Rodents: Would You Keep a Rat as a Pet?
Though not everyone will agree, adopting a rat can be a great decision.
The world of pets never ceases to amaze us. More and more people are choosing to live with unusual, exotic and even dangerous animals. Keeping a rat as a pet might put people off coming to your house, but trust us when we say it’s not as bad an idea as it might seem.
Keeping a rat as a pet
The decision to bring a rat into your life is probably going to cause more than one argument with family and friends, but the reality is that many of the objections they might have probably come from a lack of understanding of these lovable animals.
Keeping a rat as a pet: what is it like?
These affectionate rodents are really sociable. As long as they’ve been properly handled from a young age, they’ll love spending time with you. Plus, they’re so easy to look after that it’ll make looking after a dog seem like ridiculously hard work.
Before you go out and adopt a rat, it’s important to remember that they’re more similar to a cat than a dog. Their ability to climb and reach seemingly impossible places means you’ll need to be careful about what you leave on the counter, and be sure not to leave food cupboards open. They’ll have great fun trying to get up to the highest shelf for a little feast…
Their intelligence will never fail to surprise you. Their ability to learn is not dissimilar to that of a cat or dog, and they rarely forget things. As long as you have plenty of treats, they are really easy to train, and capable of learning loads of different tricks.
Unlike hamsters and rabbits, rats are intelligent enough to play and interact with their owners and other animals, and can be really fun pets for children.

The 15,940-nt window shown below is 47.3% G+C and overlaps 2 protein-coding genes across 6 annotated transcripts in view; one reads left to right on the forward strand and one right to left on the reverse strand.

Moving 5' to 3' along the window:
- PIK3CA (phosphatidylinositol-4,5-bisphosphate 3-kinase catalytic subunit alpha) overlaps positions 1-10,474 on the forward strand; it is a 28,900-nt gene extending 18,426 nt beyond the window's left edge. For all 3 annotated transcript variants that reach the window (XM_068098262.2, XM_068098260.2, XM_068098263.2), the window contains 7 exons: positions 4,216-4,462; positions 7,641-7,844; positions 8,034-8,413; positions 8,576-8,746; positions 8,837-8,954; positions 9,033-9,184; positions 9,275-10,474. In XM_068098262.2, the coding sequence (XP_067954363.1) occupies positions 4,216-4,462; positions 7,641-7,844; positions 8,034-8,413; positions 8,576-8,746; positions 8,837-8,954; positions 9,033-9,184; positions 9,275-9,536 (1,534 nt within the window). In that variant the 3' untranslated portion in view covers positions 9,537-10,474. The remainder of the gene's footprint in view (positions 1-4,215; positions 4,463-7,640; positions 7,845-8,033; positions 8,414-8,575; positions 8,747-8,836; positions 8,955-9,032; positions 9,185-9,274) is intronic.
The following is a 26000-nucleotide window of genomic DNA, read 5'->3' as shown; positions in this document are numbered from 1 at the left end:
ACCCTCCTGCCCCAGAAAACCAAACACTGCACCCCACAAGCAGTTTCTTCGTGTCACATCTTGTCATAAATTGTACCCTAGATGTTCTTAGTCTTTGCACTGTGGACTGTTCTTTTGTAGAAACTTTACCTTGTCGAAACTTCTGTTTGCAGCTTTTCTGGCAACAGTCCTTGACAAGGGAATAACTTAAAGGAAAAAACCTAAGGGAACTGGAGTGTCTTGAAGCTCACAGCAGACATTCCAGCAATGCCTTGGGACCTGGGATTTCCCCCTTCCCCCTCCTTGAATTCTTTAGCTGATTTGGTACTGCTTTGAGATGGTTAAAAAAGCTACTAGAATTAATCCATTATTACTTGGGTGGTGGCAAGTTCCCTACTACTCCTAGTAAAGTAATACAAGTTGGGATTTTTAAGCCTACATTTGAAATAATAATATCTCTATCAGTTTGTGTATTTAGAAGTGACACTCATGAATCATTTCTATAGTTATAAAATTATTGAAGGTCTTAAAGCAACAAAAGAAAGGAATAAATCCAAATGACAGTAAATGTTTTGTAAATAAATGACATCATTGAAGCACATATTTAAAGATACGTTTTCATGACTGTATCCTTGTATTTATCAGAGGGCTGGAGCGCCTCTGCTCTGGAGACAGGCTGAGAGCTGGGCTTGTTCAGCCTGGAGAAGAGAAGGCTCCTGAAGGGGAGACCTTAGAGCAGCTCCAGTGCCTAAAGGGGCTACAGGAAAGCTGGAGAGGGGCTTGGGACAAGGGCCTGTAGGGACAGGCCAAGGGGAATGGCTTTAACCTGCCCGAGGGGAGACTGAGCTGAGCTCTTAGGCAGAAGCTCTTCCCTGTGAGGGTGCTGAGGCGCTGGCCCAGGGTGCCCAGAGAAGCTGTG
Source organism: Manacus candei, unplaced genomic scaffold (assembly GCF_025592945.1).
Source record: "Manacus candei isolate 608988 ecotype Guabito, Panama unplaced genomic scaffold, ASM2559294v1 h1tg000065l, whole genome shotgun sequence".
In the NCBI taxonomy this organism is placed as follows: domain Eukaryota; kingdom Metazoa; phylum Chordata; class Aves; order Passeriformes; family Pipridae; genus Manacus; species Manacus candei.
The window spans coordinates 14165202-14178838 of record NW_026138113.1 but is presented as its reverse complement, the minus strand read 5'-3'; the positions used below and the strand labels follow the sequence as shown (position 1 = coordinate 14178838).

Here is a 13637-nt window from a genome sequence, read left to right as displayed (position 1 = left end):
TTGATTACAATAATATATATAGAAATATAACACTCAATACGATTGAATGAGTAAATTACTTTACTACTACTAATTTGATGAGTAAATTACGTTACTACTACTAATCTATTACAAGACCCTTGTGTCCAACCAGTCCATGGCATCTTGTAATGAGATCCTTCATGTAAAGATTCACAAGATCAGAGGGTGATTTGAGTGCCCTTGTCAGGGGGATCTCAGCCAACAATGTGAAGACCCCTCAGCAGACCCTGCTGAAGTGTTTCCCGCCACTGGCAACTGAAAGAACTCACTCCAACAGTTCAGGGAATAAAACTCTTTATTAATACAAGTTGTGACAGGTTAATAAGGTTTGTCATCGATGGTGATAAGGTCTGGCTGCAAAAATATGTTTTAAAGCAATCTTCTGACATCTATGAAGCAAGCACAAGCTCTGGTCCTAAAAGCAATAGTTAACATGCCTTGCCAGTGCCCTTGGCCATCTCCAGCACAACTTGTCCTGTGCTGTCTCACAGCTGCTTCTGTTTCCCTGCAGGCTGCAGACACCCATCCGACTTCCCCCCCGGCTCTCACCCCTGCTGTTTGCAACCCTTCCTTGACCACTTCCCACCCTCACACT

Plus, they are rarely aggressive, and don’t usually bite. However, you need to be a bit more careful when they’re young, as, just like puppies and kittens, they don’t yet know their own strength, and may bite too hard by mistake.
Unlike other animals, they find it easier to adapt to their environment if they live with other rats, whether males or females. However, you’ll need to take precautions if you don’t want hundreds of baby rats running around your house…
Rats: physical characteristics
A rat’s most noticeable, and often most unpopular characteristic is its long tail. The tail is a very important part of a rat’s body. It helps to control balance and regulate their body temperature.
There are lots of different breeds of rat, with different coat types, colors and characteristics. One of the most popular rats is the hairless rat. These animals are sweet-natured and curious, but you do need to be careful when it comes to their temperature.
Rats: behavioral traits
Rats can usually live between 3 and 5 years. They measure between 8.5 and 11″ in length (without counting their tails, which can measure between 7 and 8.5″). Their size makes them perfect for small homes. However, if you’re going to have them loose in the house, it’s important to know that males mark their territory. There isn’t really any way to prevent this behavior, but because the quantity of urine they produce is so small, it isn’t usually a huge problem.
Rats are so intelligent that they are even able to sense your mood. Just like dogs, their behavior toward you will change if you are feeling sad or upset.
Like all rodents, rats are nocturnal animals, and you probably won’t see sight nor sound of them until nightfall. If you keep their cage in your room, you might find they keep you up at night. As a result, it’s important to get them used to interacting with you during the day.
Rats are lovable animals you’ll quickly fall in love with. Despite being one of the cleanest and most affectionate small animals, rats are still really badly viewed by society. You may find that people look at you in amazement when you say you have a rat as a pet.